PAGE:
March 2, 2011
The Dusty Disc Of NGC 247
This image of NGC 247, taken by the Wide Field Imager on the MPG/ESO 2.2-meter telescope at ESO's La Silla Observatory in Chile, reveals the fine details of this highly inclined spiral galaxy and its rich backdrop. Astronomers say this highly tilted orientation, when viewed from Earth, explains why the distance to this prominent galaxy was previously overestimated.
The spiral galaxy NGC 247 is one of the closest spiral galaxies of the southern sky. In this new view from the Wide Field Imager on the MPG/ESO 2.2-meter telescope in Chile large numbers of the galaxy's component stars are clearly resolved and many glowing pink clouds of hydrogen, marking regions of active star formation, can be made out in the loose and ragged spiral arms.
To measure the distance from the Earth to a nearby galaxy, astronomers have to rely on a type of variable star called a Cepheid to act as a distance marker. Cepheids are very luminous stars, whose brightness varies at regular intervals. The time taken for the star to brighten and fade can be plugged into a simple mathematical relation that gives its intrinsic brightness. When compared with the measured brightness this gives the distance. However, this method isn't foolproof, as astronomers think this period"“luminosity relationship depends on the composition of the Cepheid.
Another problem arises from the fact that some of the light from a Cepheid may be absorbed by dust en route to Earth, making it appear fainter, and therefore further away than it really is. This is a particular problem for NGC 247 with its highly inclined orientation, as the line of sight to the Cepheids passes through the galaxy's dusty disc.
However, a team of astronomers is currently looking into the factors that influence these celestial distance markers in a study called the Araucaria Project . The team has already reported that NGC 247 is more than a million light-years closer to the Milky Way than was previously thought, bringing its distance down to just over 11 million light-years.
Apart from the main galaxy itself, this view also reveals numerous galaxies shining far beyond NGC 247. In the upper right of the picture three prominent spirals form a line and still further out, far behind them, many more galaxies can be seen, some shining right through the disc of NGC 247.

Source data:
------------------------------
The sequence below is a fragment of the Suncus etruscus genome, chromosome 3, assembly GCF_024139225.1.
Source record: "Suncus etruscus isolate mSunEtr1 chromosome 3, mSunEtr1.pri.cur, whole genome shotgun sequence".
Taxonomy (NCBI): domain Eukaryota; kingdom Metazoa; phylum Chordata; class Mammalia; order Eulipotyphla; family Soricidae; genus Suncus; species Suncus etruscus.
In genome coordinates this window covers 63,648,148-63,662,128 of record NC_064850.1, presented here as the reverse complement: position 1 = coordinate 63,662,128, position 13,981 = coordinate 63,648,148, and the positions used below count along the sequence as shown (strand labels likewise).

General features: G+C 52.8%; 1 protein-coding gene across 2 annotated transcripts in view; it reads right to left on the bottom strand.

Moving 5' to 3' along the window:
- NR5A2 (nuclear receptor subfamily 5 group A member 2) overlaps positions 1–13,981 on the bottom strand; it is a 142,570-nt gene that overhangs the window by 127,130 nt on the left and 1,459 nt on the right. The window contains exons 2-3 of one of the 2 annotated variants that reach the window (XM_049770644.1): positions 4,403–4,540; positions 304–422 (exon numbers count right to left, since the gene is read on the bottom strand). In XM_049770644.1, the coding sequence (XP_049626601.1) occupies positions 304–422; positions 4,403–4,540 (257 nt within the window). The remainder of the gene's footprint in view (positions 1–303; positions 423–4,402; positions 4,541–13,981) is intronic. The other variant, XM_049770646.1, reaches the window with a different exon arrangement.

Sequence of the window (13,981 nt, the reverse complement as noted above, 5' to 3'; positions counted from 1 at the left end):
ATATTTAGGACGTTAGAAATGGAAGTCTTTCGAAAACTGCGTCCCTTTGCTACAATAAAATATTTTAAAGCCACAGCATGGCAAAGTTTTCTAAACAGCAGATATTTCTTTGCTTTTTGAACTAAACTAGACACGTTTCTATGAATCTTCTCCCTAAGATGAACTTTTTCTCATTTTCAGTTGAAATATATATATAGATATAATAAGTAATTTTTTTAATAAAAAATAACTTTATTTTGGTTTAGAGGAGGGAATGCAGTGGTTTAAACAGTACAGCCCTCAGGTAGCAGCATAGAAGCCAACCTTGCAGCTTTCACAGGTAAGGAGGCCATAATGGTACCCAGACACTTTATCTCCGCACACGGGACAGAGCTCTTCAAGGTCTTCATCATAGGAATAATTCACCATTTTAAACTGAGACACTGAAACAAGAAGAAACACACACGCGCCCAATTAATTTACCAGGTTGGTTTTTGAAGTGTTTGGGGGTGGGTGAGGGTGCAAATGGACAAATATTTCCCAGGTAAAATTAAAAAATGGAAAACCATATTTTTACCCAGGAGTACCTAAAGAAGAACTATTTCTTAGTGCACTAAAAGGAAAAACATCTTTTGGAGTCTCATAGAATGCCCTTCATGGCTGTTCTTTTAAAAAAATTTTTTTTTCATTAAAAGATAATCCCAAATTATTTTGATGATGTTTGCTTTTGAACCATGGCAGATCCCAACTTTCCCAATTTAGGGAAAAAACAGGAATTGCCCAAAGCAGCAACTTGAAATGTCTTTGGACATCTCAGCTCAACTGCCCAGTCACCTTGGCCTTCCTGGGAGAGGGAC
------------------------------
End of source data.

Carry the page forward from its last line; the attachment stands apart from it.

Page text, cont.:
This color image was created from a large number of monochrome exposures taken through blue, yellow/green and red filters taken over many years. In addition exposures through a filter that isolates the glow from hydrogen gas have also been included and colored red. The total exposure times per filter were 20 hours, 19 hours, 25 minutes and 35 minutes, respectively.
 The Araucaria Project is a collaboration between astronomers from institutions in Chile, the United States and Europe. ESO's Very Large Telescope provided data for the project.
ESO, the European Southern Observatory, is the foremost intergovernmental astronomy organization in Europe and the world's most productive astronomical observatory. It is supported by 15 countries: Austria, Belgium, Brazil, the Czech Republic, Denmark, France, Finland, Germany, Italy, the Netherlands, Portugal, Spain, Sweden, Switzerland and the United Kingdom. ESO carries out an ambitious program focused on the design, construction and operation of powerful ground-based observing facilities enabling astronomers to make important scientific discoveries. ESO also plays a leading role in promoting and organizing cooperation in astronomical research. ESO operates three unique world-class observing sites in Chile: La Silla, Paranal and Chajnantor. At Paranal, ESO operates the Very Large Telescope, the world's most advanced visible-light astronomical observatory and VISTA, the world's largest survey telescope. ESO is the European partner of a revolutionary astronomical telescope ALMA, the largest astronomical project in existence. ESO is currently planning a 42-meter European Extremely Large optical/near-infrared Telescope, the E-ELT, which will become "the world's biggest eye on the sky".
Image 1: This picture of the spiral galaxy NGC 247 was taken using the Wide Field Imager (WFI) at ESO's La Silla Observatory in Chile. NGC 247 is thought to lie about 11 million light-years away in the constellation of Cetus (The Whale). It is one of the closest galaxies to the Milky Way and a member of the Sculptor Group. Credit: ESO
Image 2: This chart shows the location of the galaxy NGC 247 within the constellation of Cetus. This map shows most of the stars visible to the unaided eye under good conditions and the galaxy itself is marked as a red oval in a circle. Through a moderate-sized amateur telescope this galaxy appears quite large, but dim, and needs a dark sky to be seen well. Credit: ESO, IAU and Sky & Telescope
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